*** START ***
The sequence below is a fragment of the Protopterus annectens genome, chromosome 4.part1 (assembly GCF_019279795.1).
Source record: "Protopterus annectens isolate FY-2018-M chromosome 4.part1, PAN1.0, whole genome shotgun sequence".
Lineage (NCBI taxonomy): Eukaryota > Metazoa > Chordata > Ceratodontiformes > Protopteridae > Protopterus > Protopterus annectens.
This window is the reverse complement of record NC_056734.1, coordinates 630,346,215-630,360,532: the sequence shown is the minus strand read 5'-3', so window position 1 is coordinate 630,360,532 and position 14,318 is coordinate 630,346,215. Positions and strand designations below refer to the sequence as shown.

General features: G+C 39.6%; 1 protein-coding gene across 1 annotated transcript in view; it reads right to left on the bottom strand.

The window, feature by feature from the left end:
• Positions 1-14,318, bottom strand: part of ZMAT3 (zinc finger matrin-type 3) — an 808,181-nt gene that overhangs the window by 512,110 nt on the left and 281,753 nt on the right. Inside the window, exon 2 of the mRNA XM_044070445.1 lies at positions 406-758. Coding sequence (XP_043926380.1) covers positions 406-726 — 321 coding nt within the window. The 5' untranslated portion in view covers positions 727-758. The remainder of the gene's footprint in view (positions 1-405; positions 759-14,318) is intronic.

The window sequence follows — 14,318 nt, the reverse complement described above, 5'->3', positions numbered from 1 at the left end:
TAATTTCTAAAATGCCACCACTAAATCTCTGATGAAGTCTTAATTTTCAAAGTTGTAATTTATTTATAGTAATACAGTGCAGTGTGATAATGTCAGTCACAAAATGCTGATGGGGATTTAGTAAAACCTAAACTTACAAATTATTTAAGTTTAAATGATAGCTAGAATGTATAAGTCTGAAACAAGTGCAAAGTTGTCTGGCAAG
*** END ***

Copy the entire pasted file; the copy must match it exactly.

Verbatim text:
The sequence below is a fragment of the Protopterus annectens genome, chromosome 4.part1 (assembly GCF_019279795.1).
Source record: "Protopterus annectens isolate FY-2018-M chromosome 4.part1, PAN1.0, whole genome shotgun sequence".
Lineage (NCBI taxonomy): Eukaryota > Metazoa > Chordata > Ceratodontiformes > Protopteridae > Protopterus > Protopterus annectens.
This window is the reverse complement of record NC_056734.1, coordinates 630,346,215-630,360,532: the sequence shown is the minus strand read 5'-3', so window position 1 is coordinate 630,360,532 and position 14,318 is coordinate 630,346,215. Positions and strand designations below refer to the sequence as shown.

General features: G+C 39.6%; 1 protein-coding gene across 1 annotated transcript in view; it reads right to left on the bottom strand.

The window, feature by feature from the left end:
• Positions 1-14,318, bottom strand: part of ZMAT3 (zinc finger matrin-type 3) — an 808,181-nt gene that overhangs the window by 512,110 nt on the left and 281,753 nt on the right. Inside the window, exon 2 of the mRNA XM_044070445.1 lies at positions 406-758. Coding sequence (XP_043926380.1) covers positions 406-726 — 321 coding nt within the window. The 5' untranslated portion in view covers positions 727-758. The remainder of the gene's footprint in view (positions 1-405; positions 759-14,318) is intronic.

The window sequence follows — 14,318 nt, the reverse complement described above, 5'->3', positions numbered from 1 at the left end:
TAATTTCTAAAATGCCACCACTAAATCTCTGATGAAGTCTTAATTTTCAAAGTTGTAATTTATTTATAGTAATACAGTGCAGTGTGATAATGTCAGTCACAAAATGCTGATGGGGATTTAGTAAAACCTAAACTTACAAATTATTTAAGTTTAAATGATAGCTAGAATGTATAAGTCTGAAACAAGTGCAAAGTTGTCTGGCAAG